Automotive franchises offer valuable car-related products, repair services and valeting services.
Typically previous experience in the motor servicing is encouraged however this is not a requirement, a franchise like Car Service City have said that they are looking for franchisees that have the personal attributes to become a successful business person, rather than someone with previous motor servicing experience. “Our current franchisees come from varied backgrounds, which include chartered accountants, MBA’s, former Marketing and Financial Directors,” it said on their website.
If you are considering being part of the big brands in franchising, here’s what you should consider:
The Franchise Factor research report on the automotive after market covers a number of sectors, which includes:
- body repairs and services;
- glass repairs and services;
- maintenance and repairs;
- wash and valet;
- specialised fitment;
- tyre fitment and services;
- parts supply;
- vehicle tracking services, as well as battery repair and replacement.
The franchising analyst Bendeta Gordon told BusinessLive said the increase was prompted by a tough economy that had changed new-vehicle purchasing patterns. As vehicles were kept for longer, the need for maintenance and other after-market services had grown.
Gordon added: “The bottom line is that franchising is a lower-risk opportunity directed at offering black entrepreneurs entry into the mainstream of economic activity by making small-and medium-sized franchised businesses available to them.”
The Manufacturing Indaba said that the automotive sector currently contributes 33% to manufacturing GDP and about 6% to overall GDP. It produces approximately 600,000 vehicles per year, supporting 113,000 jobs.
Gordon said the majority of the 79 franchised systems in the 2017 report – 28 – have ten or fewer stores, while only two have more than 251 stores. The estimated turnover of the the franchised systems are R32-billion in 2017.
She also said that while there were no firm figures to confirm, it was “likely” that these operators also took in about 30% of the sector’s R32bn turnover in 2017.
It depends on which franchise you are planning to buy in. For example, Car Service City said that the price of a franchise (with them) largely depends on the area one is planning to open the branch, as the prices range from R550,000 to R1,200,000.
On the other hand, according to the SA Franchise Brands, Midas asks for a conversion fee of R 50,000, while the franchise Tyres & More‘s requirements include access to funding, a total investment of R4-mil. of which R2.5-mil. is for set up costs and R1,5-mil for working capital.
Monthly fees would include your business insurance for the premises and things like the equipment.
According to the Franchise Association of South Africa (Fasa), most franchisors will insist that you fund between 30 –50% of the complete investment from your own resources. Fasa warns that if repayments are big, it would place strain on your new business’ cash flow.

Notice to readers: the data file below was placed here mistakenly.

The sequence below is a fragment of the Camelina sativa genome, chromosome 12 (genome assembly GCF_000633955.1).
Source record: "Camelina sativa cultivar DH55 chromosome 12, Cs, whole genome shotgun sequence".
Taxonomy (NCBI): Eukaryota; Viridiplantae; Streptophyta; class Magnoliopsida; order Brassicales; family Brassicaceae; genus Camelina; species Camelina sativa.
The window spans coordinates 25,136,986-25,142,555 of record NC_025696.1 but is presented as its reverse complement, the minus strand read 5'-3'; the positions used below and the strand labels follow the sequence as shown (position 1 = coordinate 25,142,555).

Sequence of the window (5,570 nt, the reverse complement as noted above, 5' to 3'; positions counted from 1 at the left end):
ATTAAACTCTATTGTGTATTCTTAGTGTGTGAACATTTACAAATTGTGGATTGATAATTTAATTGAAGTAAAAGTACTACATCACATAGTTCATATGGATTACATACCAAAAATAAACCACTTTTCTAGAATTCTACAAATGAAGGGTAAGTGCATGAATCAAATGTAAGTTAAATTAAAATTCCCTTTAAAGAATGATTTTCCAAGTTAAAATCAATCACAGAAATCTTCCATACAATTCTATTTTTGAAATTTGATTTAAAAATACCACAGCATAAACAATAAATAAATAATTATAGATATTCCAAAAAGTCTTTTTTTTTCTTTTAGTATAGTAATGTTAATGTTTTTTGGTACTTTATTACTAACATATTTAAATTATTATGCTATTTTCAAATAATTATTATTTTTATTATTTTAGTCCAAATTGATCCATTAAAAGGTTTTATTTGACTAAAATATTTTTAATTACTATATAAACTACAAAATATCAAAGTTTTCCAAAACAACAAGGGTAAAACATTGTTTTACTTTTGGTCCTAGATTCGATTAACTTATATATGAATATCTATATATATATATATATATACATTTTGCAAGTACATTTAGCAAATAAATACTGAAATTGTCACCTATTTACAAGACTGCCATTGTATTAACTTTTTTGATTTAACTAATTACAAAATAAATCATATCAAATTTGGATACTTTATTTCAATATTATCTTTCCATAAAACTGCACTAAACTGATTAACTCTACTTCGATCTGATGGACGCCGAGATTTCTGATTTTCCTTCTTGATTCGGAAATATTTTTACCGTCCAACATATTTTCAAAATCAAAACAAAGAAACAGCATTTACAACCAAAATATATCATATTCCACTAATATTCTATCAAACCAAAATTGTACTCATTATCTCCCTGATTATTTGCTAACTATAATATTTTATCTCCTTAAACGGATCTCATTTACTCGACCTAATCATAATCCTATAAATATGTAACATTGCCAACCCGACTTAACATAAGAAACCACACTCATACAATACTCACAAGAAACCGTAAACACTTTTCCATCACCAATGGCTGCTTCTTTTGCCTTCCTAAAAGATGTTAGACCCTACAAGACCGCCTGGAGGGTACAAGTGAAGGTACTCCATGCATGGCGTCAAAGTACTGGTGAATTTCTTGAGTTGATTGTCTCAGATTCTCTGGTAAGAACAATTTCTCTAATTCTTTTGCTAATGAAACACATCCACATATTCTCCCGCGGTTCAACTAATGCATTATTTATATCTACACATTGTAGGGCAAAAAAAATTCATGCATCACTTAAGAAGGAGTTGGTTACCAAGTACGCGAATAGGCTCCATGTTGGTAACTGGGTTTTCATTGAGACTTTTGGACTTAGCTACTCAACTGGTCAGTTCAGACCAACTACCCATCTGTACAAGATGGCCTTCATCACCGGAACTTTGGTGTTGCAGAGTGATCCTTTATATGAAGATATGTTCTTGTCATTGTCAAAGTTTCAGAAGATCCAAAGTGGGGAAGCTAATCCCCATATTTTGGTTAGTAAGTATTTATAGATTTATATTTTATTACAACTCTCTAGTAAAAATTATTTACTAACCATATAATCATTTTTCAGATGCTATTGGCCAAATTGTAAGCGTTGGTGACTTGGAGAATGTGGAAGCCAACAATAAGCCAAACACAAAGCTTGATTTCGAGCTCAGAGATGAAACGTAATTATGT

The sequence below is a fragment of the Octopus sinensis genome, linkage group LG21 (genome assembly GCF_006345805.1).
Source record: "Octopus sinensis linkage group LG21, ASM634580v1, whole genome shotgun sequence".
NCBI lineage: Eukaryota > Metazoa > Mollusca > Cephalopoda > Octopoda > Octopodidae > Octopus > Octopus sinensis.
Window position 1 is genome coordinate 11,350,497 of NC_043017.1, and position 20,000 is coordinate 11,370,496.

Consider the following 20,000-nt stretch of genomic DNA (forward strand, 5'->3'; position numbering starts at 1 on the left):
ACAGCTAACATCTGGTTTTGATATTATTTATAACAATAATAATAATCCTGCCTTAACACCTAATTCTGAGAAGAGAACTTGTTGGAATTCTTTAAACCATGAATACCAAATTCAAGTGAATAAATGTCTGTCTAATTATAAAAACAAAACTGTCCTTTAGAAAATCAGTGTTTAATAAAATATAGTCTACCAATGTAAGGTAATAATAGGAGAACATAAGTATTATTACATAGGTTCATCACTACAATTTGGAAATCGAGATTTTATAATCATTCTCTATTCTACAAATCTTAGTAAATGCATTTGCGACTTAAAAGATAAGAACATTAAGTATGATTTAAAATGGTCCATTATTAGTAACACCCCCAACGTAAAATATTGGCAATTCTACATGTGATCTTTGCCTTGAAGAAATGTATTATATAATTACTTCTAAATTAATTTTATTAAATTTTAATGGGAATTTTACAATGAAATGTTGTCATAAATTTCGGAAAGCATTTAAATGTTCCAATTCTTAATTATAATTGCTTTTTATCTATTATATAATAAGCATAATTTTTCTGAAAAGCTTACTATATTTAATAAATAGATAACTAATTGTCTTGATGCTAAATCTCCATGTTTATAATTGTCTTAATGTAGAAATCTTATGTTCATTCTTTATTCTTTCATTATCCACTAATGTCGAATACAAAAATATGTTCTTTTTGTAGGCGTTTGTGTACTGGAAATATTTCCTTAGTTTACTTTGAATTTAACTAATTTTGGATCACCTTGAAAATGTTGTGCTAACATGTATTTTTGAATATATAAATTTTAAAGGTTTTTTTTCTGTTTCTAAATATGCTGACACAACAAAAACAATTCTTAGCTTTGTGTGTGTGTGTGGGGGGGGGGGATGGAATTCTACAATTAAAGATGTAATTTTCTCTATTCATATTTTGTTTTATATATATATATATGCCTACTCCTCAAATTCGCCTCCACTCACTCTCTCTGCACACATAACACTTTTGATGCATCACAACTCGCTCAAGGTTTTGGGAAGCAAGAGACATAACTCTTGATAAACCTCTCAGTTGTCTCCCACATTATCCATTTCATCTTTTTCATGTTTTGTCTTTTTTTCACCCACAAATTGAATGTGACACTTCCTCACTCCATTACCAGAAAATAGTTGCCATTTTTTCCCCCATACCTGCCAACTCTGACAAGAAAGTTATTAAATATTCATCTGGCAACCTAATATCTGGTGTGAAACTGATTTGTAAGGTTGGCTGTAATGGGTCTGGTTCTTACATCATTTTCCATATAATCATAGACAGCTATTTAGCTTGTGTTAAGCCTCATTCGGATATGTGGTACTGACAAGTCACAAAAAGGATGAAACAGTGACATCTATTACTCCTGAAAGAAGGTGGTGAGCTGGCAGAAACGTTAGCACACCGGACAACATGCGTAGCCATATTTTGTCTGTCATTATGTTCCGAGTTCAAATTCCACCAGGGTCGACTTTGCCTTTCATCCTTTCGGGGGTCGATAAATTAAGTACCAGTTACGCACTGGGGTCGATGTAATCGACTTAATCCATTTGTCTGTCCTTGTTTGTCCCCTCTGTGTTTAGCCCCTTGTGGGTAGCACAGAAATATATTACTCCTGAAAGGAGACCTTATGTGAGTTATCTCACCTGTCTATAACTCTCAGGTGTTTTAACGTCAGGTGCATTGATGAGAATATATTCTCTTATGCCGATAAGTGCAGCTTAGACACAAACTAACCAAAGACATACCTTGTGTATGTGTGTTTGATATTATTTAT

The Entrepreneur Mag reported that if you are looking to acquire equipment, for example, for wheel alignment, you can:
- Contact wheel alignment outlets
- Go to auction sales (find out about this in newspapers)
- Check trade magazines for adverts on second-hand equipment
- Check websites like Vottle and the web directory AutoStart
Things you have to apply for include a business bank account and SARS Tax.
Laurette Pienaar, Nedbank’s national franchise manager, said to Moneyweb that similar to the franchise agreement, franchisees are encouraged to seek legal advice prior to entering into a lease agreement and supplier agreements.
- Disclosure profile document: It gives you the background of the franchise. “You’ll also get a list of franchisees who part of the franchise and you can call them up,” explained Riaan Fouche, the Chief Operations Officer at FNB Business. With this document you can do the necessary research about the franchise.
- A non disclosure document: This will be forwarded to all interested parties to ensure confidentiality.
- Franchise agreement: This document tells you what you are getting yourself into.
- Approval letter from the franchisor: It will be needed for when you apply for a loan at the bank.
- Personal details (for the bank loan application): This includes your personal details like the statement of assets and liabilities (or balance sheets), a business plan from their side, curriculum vitae of the individual (short), a comprehensive set up cost, and a cash flow projection for at least three years. The franchisor assists the franchisee with all of this.
Support and training available
- Depending on what franchising you’re going into, the training is provided by the franchisor and it can take from several weeks to a couple of months.
- The Seda Automotive Technology Centre (SATeC), which is supported by the Small Enterprise Development Agency (Seda), functions as a business incubator for the automotive sector. It offers entrepreneurs in the sector an environment which nurtures the development of their business to the point of sustainability.